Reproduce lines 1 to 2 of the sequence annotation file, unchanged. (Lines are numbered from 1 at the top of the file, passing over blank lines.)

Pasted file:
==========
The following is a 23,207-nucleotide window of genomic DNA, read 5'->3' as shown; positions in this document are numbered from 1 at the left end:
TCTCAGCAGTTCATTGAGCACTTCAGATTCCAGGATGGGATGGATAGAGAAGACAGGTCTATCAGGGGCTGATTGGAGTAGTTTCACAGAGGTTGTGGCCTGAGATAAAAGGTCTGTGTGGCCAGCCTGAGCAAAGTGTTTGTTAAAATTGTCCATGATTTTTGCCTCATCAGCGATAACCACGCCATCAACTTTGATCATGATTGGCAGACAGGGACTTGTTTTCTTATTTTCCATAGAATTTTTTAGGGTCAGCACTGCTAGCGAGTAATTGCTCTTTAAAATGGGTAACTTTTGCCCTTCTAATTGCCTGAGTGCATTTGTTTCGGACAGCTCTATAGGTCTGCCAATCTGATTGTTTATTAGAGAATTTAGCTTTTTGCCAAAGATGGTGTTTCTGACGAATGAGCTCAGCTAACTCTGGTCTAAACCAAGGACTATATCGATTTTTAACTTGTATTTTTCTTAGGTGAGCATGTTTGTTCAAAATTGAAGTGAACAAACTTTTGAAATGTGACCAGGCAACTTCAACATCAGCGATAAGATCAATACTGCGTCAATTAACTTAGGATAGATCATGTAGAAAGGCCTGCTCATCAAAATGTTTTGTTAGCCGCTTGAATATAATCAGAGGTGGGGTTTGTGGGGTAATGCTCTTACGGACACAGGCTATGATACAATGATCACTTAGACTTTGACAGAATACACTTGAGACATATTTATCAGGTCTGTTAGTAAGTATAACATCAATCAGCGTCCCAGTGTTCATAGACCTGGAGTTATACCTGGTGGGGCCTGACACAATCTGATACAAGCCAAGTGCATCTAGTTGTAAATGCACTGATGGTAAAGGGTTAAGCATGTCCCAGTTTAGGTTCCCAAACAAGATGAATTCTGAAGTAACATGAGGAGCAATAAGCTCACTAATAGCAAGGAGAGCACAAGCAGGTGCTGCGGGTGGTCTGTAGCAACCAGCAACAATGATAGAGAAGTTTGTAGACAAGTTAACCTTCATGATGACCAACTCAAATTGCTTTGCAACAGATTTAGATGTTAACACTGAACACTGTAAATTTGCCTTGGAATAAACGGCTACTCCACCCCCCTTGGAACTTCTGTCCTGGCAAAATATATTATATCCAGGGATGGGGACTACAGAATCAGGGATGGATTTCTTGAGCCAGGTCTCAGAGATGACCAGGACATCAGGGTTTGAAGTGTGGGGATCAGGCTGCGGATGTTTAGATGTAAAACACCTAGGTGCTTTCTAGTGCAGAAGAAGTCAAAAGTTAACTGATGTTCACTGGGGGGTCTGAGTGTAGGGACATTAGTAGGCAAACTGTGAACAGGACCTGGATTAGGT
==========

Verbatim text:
The following is a 23,207-nucleotide window of genomic DNA, read 5'->3' as shown; positions in this document are numbered from 1 at the left end:
TCTCAGCAGTTCATTGAGCACTTCAGATTCCAGGATGGGATGGATAGAGAAGACAGGTCTATCAGGGGCTGATTGGAGTAGTTTCACAGAGGTTGTGGCCTGAGATAAAAGGTCTGTGTGGCCAGCCTGAGCAAAGTGTTTGTTAAAATTGTCCATGATTTTTGCCTCATCAGCGATAACCACGCCATCAACTTTGATCATGATTGGCAGACAGGGACTTGTTTTCTTATTTTCCATAGAATTTTTTAGGGTCAGCACTGCTAGCGAGTAATTGCTCTTTAAAATGGGTAACTTTTGCCCTTCTAATTGCCTGAGTGCATTTGTTTCGGACAGCTCTATAGGTCTGCCAATCTGATTGTTTATTAGAGAATTTAGCTTTTTGCCAAAGATGGTGTTTCTGACGAATGAGCTCAGCTAACTCTGGTCTAAACCAAGGACTATATCGATTTTTAACTTGTATTTTTCTTAGGTGAGCATGTTTGTTCAAAATTGAAGTGAACAAACTTTTGAAATGTGACCAGGCAACTTCAACATCAGCGATAAGATCAATACTGCGTCAATTAACTTAGGATAGATCATGTAGAAAGGCCTGCTCATCAAAATGTTTTGTTAGCCGCTTGAATATAATCAGAGGTGGGGTTTGTGGGGTAATGCTCTTACGGACACAGGCTATGATACAATGATCACTTAGACTTTGACAGAATACACTTGAGACATATTTATCAGGTCTGTTAGTAAGTATAACATCAATCAGCGTCCCAGTGTTCATAGACCTGGAGTTATACCTGGTGGGGCCTGACACAATCTGATACAAGCCAAGTGCATCTAGTTGTAAATGCACTGATGGTAAAGGGTTAAGCATGTCCCAGTTTAGGTTCCCAAACAAGATGAATTCTGAAGTAACATGAGGAGCAATAAGCTCACTAATAGCAAGGAGAGCACAAGCAGGTGCTGCGGGTGGTCTGTAGCAACCAGCAACAATGATAGAGAAGTTTGTAGACAAGTTAACCTTCATGATGACCAACTCAAATTGCTTTGCAACAGATTTAGATGTTAACACTGAACACTGTAAATTTGCCTTGGAATAAACGGCTACTCCACCCCCCTTGGAACTTCTGTCCTGGCAAAATATATTATATCCAGGGATGGGGACTACAGAATCAGGGATGGATTTCTTGAGCCAGGTCTCAGAGATGACCAGGACATCAGGGTTTGAAGTGTGGGGATCAGGCTGCGGATGTTTAGATGTAAAACACCTAGGTGCTTTCTAGTGCAGAAGAAGTCAAAAGTTAACTGATGTTCACTGGGGGGTCTGAGTGTAGGGACATTAGTAGGCAAACTGTGAACAGGACCTGGATTAGGT